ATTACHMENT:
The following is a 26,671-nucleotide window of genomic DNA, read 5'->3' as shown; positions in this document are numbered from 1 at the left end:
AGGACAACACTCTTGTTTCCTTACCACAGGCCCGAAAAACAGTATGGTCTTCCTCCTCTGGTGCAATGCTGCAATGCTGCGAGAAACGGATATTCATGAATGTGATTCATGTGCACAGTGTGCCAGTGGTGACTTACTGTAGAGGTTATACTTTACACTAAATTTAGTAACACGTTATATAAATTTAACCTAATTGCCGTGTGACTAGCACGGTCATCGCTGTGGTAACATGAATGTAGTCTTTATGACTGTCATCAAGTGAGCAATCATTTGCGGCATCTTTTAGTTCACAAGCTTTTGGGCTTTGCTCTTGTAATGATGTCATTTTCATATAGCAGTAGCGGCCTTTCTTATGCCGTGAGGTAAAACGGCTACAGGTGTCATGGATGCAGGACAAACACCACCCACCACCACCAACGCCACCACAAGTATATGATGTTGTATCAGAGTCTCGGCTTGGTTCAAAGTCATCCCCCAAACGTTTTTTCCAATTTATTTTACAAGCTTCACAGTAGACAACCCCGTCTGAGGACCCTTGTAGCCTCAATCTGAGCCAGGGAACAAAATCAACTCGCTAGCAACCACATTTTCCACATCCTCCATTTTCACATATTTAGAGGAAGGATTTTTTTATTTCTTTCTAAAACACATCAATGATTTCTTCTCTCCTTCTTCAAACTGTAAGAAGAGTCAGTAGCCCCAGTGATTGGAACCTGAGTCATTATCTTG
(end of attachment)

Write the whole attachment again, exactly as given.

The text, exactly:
The following is a 26,671-nucleotide window of genomic DNA, read 5'->3' as shown; positions in this document are numbered from 1 at the left end:
AGGACAACACTCTTGTTTCCTTACCACAGGCCCGAAAAACAGTATGGTCTTCCTCCTCTGGTGCAATGCTGCAATGCTGCGAGAAACGGATATTCATGAATGTGATTCATGTGCACAGTGTGCCAGTGGTGACTTACTGTAGAGGTTATACTTTACACTAAATTTAGTAACACGTTATATAAATTTAACCTAATTGCCGTGTGACTAGCACGGTCATCGCTGTGGTAACATGAATGTAGTCTTTATGACTGTCATCAAGTGAGCAATCATTTGCGGCATCTTTTAGTTCACAAGCTTTTGGGCTTTGCTCTTGTAATGATGTCATTTTCATATAGCAGTAGCGGCCTTTCTTATGCCGTGAGGTAAAACGGCTACAGGTGTCATGGATGCAGGACAAACACCACCCACCACCACCAACGCCACCACAAGTATATGATGTTGTATCAGAGTCTCGGCTTGGTTCAAAGTCATCCCCCAAACGTTTTTTCCAATTTATTTTACAAGCTTCACAGTAGACAACCCCGTCTGAGGACCCTTGTAGCCTCAATCTGAGCCAGGGAACAAAATCAACTCGCTAGCAACCACATTTTCCACATCCTCCATTTTCACATATTTAGAGGAAGGATTTTTTTATTTCTTTCTAAAACACATCAATGATTTCTTCTCTCCTTCTTCAAACTGTAAGAAGAGTCAGTAGCCCCAGTGATTGGAACCTGAGTCATTATCTTG